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Brexit trade negotiations and what they mean for businesses

Richard Coleman • 04/11/2020

By Warwick Smith, Senior Managing Partner of Instinctif Partners’ global Public Policy practice

With a second wave of COVID-19 gripping much of Europe, many businesses can be forgiven for not paying attention to the Brexit melodrama of recent weeks. With the negotiations being on then off then on again in the space of a week, it’s not a surprise that to most people the shifting sands of the Brexit negotiations have been harder to keep up with than the ever changing COVID-19 restrictions. However, like COVID-19, Brexit has major implications for businesses across the country whatever the outcome of the negotiations.  

Positively, the trade negotiations have made good progress on many issues since they began in March, including rules for trade in goods and services, transport, energy, social security and UK participation in EU programmes. Though other issues are raised from time to time, the main areas of contention are fishing rights (the EU wants to maintain a high level of access to the UK’s waters), level-playing field commitments (basic alignment on environmental, labour, competition and state aid laws), and the governance and enforcement mechanism of any deal agreed.  

Less positively, while there are only a few major outstanding issues to resolve, as is always the case in trade negotiations, it is the difficult ones that are left to the end. And time is running out: the transition period ends on 31 December 2020 and the UK has ruled out an extension. Bearing in mind the need for European Parliament ratification the two sides must look to reach an agreement by mid-November.   

But there are positive noises coming from both sides. Last week, EU chief negotiator Michel Barnier signalled that the EU and UK were getting close to agreement on the "level playing field". Barnier indicated that, rather than the UK submitting to the EU's standards, both sides should create a mechanism to allow two different sets of rules to interact and work with each other. Similarly, on governance, the UK chief negotiator, Lord Frost, has said that UK could benefit from a strong dispute settlement mechanism with the EU. While both sides are still digging in over fishing and a "cross-retaliation" aspect of enforcement – allowing, e.g., a fishing dispute to be escalated into wider trade measures such as tariffs on industrial goods – these positive noises probably mean that a deal is marginally more likely than not.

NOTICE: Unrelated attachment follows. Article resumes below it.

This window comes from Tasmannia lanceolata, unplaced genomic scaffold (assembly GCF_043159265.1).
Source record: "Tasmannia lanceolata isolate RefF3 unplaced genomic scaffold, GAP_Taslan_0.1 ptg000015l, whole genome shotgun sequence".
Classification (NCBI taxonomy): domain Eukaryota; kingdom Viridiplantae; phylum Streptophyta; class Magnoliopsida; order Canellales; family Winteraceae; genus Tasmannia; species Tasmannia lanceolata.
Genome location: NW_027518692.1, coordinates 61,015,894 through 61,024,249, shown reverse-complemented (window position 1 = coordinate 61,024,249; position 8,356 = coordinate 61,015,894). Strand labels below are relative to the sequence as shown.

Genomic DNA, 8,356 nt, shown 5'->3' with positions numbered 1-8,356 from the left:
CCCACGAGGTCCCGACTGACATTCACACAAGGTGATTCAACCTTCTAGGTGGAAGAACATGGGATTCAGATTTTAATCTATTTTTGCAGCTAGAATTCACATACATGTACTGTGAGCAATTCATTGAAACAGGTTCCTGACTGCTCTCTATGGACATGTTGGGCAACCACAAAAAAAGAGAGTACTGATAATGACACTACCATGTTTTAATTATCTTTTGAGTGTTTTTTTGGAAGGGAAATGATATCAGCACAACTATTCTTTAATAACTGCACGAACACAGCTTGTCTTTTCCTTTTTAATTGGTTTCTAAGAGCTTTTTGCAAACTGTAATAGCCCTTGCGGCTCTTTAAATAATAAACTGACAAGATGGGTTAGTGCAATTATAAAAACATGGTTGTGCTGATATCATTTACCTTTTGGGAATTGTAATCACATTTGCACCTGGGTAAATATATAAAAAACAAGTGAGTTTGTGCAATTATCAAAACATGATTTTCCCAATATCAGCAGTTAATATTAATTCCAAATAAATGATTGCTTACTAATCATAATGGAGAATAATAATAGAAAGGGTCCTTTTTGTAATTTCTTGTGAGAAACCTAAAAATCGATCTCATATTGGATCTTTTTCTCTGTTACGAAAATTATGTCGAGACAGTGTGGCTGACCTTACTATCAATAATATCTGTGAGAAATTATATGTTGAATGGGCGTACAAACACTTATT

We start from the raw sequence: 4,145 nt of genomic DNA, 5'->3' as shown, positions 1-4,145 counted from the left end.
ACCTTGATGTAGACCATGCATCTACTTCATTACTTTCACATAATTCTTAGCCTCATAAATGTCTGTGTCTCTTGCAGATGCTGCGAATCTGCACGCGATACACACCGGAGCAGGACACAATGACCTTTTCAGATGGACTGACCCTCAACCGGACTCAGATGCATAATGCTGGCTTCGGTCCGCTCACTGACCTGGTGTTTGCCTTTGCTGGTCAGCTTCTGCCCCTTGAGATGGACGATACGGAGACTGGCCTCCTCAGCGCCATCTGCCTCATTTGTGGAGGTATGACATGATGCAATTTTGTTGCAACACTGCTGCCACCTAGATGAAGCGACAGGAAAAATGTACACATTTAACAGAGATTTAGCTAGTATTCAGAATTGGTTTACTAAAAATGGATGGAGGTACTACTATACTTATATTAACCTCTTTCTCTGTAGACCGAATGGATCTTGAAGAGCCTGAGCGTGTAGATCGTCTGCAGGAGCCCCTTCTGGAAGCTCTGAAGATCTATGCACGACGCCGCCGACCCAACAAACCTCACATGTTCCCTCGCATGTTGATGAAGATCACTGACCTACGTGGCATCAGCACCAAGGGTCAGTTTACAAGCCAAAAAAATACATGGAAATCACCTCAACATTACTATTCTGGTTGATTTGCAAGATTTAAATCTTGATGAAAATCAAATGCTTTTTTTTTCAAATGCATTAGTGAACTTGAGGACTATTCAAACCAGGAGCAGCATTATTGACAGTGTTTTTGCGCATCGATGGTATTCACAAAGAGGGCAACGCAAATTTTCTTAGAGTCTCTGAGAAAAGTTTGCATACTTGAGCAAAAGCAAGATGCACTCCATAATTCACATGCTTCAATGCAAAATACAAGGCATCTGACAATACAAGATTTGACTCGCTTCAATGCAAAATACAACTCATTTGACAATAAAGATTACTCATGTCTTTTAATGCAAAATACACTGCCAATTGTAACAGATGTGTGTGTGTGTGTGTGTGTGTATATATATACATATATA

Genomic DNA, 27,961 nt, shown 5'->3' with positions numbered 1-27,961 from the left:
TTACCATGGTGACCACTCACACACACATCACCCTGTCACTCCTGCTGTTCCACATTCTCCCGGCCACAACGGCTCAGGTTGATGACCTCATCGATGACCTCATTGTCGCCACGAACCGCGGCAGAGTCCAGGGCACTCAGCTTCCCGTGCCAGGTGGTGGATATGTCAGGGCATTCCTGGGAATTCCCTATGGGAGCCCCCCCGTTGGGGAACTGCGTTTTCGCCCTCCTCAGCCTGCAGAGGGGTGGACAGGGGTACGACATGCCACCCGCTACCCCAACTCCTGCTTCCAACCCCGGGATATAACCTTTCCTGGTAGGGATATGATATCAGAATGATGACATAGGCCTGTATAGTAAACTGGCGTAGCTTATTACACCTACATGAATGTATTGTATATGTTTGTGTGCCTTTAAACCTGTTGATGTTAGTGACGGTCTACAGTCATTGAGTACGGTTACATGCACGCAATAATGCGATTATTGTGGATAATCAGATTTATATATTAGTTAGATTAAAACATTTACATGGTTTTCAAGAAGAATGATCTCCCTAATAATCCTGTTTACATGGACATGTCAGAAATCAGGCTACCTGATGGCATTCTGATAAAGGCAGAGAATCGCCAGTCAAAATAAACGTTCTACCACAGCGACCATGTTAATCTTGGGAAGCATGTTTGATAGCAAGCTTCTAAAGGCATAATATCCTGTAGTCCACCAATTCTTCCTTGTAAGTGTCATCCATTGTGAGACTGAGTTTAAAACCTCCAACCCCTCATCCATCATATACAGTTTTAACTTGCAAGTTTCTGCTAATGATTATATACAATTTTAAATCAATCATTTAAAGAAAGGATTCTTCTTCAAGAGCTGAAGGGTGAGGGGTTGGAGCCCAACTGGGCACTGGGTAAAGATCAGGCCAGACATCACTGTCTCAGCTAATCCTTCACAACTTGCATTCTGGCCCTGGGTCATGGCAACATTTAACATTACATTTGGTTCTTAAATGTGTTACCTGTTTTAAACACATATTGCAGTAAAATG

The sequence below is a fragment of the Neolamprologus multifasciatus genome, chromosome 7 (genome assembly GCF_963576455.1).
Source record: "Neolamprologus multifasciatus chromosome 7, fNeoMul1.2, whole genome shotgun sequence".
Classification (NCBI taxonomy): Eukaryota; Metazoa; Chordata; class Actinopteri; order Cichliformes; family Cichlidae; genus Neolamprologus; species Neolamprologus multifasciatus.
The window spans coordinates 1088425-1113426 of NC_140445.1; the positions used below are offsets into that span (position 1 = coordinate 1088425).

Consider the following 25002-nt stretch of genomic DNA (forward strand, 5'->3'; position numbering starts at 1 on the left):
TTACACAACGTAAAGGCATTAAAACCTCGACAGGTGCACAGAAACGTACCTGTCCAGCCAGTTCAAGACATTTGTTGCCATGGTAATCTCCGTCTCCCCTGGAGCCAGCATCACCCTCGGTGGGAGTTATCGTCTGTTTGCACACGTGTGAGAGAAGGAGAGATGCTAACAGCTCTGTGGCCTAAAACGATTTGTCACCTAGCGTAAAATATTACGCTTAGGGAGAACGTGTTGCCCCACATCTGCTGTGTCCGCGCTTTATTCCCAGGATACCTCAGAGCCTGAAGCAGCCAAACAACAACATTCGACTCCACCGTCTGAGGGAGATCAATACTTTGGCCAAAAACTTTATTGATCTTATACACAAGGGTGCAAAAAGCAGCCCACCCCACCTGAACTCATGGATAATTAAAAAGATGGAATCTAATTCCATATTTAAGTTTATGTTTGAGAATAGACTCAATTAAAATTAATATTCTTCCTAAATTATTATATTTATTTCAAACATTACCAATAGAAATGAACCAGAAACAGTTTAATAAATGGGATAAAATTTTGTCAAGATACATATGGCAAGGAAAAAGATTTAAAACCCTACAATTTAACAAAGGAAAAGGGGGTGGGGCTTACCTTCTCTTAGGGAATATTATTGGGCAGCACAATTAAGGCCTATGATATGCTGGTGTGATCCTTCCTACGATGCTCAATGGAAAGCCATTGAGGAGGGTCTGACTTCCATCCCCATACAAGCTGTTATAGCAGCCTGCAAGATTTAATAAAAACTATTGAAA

However, while a deal might create a zero-tariff and zero-quota arrangement, the UK will still be outside the Single Market and the Customs Union, meaning potential divergence of standards and customs procedures at the Channel ports. The Northern Ireland protocol will maintain EU standards in Northern Ireland, presenting different challenges for business.   

Cabinet Office Minister Michael Gove has warned that up to 7,000 lorries carrying goods from the UK to the EU might face two-day delays in Dover due to customs checks. Lord Frost has warned UK car manufacturers that they will likely still face tariffs because a large proportion of UK cars are made from components from outside the UK which will fall foul of the new ‘Rules of Origin’ rules expected to come into effect under a trade deal.   

So a trade agreement will help, but it will not remove challenges for business. The conclusion or break down of EU-UK negotiations will not mark the end point of the UK’s evolving relationship with the EU: it just marks a new beginning. Regardless of the outcome, the UK will find itself in a new and ever changing political and regulatory landscape come by the end of 2021. Either way, it will be a landscape where the UK’s trade with Europe will be defined by new customs procedures, potentially diverging regulatory standards, the NI protocol and (if there is no deal) new tariffs and quotas. However, it will also likely be a landscape of new trade deals with the likes of the US and the Trans-Pacific Partnership (a bloc of 11 nations which includes Japan, Australia, Canada, Mexico etc.) Whatever the landscape may be by the end of 2021, it will be one in which businesses must learn to navigate.  

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